Rest of GOP Is Tired of Pledges, But Santorum's Still Quite Keen

Republicans are pretty close to being all pledged-out

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Rick Santorum said he was "taken aback" by The Family Leader candidate pledge that insisted black kids had better family lives under slavery, though that's not the part that shocked him. Instead, he was surprised by the line demanding he be faithful to his wife. But he signed anyway. Why? Because Santorum is really into pledges. After rival presidential candidate Tim Pawlenty "respectfully declined" to sign the Family Leader document, Santorum took to the op-ed pages of USA Today to defend the pledge.

Santorum writes that pledges pushed by special-interest groups "offer something as serious as the vote we are asking for--a solid commitment, a solemn promise. ... Every candidate has heard the cynicism about politicians: 'Oh, they will say one thing now, but just wait until they are elected.' A lot of that is true about too many politicians and elected leaders. Pledges are our way of saying: 'Not us.'"
The pledge dispute reminds us a bit of Dazed and Confused, the 1993 movie in which football hero Randall "Pink" Floyd agonizes over whether to sign a pledge promising he won't do any drugs all summer or do anything else that might "jeopardize the goal of a championship season." Pink doesn't want to sign.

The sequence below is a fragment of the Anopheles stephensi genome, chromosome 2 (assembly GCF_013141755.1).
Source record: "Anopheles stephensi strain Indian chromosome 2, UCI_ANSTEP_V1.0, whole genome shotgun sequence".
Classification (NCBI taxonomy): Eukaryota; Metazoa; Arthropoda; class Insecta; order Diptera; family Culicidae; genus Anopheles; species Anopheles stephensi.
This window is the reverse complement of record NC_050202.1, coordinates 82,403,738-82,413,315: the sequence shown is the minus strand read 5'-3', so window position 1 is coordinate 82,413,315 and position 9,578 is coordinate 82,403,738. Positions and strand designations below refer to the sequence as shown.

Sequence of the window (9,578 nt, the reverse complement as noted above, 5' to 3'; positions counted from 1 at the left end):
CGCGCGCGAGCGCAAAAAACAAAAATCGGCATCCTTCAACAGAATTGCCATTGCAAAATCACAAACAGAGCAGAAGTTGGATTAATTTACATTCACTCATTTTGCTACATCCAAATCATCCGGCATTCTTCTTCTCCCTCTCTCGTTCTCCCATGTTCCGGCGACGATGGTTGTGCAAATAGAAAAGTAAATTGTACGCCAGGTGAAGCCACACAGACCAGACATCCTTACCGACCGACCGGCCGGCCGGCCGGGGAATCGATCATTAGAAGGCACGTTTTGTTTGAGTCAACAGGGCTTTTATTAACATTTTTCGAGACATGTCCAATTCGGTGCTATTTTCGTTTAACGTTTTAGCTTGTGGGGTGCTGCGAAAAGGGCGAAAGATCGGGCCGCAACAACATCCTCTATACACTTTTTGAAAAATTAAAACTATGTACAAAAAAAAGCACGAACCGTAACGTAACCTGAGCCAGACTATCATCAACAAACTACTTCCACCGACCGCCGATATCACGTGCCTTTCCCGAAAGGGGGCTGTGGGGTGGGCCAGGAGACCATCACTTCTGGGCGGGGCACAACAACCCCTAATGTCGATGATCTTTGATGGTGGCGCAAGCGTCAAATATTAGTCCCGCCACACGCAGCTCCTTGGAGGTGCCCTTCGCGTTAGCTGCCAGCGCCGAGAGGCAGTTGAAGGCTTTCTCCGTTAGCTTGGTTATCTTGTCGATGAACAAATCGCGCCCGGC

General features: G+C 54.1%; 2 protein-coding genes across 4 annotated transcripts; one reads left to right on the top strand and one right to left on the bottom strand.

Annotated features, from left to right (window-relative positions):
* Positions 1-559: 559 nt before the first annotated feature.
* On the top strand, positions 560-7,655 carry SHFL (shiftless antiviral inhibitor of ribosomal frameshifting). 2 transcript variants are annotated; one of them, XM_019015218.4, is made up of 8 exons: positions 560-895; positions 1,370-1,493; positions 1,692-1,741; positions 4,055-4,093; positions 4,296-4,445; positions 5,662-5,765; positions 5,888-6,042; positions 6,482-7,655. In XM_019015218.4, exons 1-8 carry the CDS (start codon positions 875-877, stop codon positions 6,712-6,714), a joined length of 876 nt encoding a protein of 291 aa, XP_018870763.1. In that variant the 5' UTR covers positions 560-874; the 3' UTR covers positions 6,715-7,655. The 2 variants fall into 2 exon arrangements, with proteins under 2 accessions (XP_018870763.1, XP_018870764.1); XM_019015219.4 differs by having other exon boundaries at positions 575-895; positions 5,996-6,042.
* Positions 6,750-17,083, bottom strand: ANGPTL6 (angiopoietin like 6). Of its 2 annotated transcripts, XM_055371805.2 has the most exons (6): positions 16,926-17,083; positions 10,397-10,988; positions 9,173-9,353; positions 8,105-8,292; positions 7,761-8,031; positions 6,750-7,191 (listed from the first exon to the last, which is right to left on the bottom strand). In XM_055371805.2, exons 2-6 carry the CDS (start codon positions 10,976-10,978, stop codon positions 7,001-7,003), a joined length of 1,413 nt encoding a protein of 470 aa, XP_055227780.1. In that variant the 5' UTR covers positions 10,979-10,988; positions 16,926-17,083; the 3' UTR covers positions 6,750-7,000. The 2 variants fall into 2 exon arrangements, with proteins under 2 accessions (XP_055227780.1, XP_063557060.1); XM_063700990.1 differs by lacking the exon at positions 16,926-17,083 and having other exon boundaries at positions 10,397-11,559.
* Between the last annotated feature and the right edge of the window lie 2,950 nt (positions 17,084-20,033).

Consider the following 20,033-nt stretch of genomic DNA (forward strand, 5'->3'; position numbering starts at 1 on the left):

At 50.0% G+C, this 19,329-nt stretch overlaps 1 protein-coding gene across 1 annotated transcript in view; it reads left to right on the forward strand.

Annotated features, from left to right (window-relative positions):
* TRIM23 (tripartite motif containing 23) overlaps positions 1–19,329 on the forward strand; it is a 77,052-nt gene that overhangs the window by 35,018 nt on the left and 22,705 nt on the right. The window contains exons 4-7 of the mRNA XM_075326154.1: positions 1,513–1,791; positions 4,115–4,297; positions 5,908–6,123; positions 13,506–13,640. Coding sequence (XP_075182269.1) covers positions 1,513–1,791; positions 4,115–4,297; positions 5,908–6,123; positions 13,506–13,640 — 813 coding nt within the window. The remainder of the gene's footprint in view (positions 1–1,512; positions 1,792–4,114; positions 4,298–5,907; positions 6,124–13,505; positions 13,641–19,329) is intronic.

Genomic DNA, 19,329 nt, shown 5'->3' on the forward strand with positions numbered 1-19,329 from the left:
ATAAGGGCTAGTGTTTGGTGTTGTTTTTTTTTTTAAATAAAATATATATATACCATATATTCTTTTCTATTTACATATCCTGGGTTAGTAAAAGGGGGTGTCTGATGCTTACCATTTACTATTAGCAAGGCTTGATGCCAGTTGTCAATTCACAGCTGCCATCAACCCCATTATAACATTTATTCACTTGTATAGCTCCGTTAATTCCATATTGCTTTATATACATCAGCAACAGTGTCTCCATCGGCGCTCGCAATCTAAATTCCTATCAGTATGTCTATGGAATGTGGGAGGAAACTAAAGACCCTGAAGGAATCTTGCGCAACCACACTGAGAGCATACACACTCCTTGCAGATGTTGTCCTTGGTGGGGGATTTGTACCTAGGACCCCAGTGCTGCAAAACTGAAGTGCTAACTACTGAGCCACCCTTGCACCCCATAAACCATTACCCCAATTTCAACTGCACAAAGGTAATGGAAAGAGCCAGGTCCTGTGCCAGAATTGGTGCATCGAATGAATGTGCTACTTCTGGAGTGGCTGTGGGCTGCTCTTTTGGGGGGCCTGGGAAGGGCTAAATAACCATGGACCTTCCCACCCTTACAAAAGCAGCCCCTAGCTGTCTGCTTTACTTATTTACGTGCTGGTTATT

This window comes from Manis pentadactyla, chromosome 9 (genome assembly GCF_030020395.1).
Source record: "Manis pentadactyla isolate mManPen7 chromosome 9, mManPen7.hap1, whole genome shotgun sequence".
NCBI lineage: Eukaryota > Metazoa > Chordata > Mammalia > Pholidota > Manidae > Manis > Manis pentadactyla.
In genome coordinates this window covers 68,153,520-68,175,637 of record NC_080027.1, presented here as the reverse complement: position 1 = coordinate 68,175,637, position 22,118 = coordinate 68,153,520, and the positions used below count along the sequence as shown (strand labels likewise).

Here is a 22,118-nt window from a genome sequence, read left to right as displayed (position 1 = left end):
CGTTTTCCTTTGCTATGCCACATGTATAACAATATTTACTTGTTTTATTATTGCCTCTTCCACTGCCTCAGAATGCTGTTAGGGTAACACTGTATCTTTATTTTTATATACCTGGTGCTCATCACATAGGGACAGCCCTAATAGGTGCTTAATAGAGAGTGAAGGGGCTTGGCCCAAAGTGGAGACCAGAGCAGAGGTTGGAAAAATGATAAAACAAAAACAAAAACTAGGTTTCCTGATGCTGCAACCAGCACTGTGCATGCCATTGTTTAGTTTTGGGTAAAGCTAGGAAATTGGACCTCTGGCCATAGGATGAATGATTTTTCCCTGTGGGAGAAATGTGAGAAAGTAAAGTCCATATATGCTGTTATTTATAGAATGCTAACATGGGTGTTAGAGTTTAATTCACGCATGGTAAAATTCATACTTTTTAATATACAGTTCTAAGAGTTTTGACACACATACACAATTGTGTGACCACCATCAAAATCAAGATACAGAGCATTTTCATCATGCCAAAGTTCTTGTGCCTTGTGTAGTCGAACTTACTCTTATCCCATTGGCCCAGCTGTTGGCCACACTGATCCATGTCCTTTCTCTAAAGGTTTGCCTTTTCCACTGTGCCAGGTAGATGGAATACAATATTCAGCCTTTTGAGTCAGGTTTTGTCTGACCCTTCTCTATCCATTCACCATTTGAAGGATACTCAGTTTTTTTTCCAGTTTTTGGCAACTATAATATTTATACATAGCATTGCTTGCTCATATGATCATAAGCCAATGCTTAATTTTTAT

Pink eventually defies his coach, declaring, "I may play ball next fall, but I will never sign that. Now me and my loser friends are gonna head out to buy Aerosmith tickets. Top priority of the summer."
And that's the tactic that Jon Huntsman, the chillest bro of the 2012 field, is taking. He was quoted by the Associated Press's Jim Davenport as saying that he wasn't signing tea partying Sen. Jim DeMint's "Cut, Cap, and Balance" pledge because "I don't sign pledges--other than the Pledge of Allegiance and a pledge to my wife." (Who signs the Pledge of Allegiance?)
Though Michele Bachmann also signed the pledge, other Republicans seem to be taking Huntsman's position. After two decades of Grover Norquist's anti-tax pledge being "an almost religious rite of passage for Washington Republicans," as The Washington Post's Jason Horowitz puts it, many in the GOP now have "pledge fatigue," Scott Wong writes. Sen. Roy Blunt explained, "I think I've kind of supported enough pledges... I've restricted myself too much this Congress." And Sen. Kelly Ayotte is also reluctant to sign any more promises, saying "I'm looking very carefully at all pledges because I want to make sure I support the underlying concepts. People who draft pledges tend to define what they mean differently."
Coincidentally, Rick Santorum did some pledging in his youth, too. In 2006, Former Rep. Phil English told the Philadelphia Inquirer he got Santorum into College Republicans because, "He was a Greek, a frat activist, very engaged on campus. He was a real ball of fire." Maybe all that time in college fraternities is why Santorum doesn't mind a little personal discomfort for the good of the group. Or maybe he just really likes signing things. Who knows.
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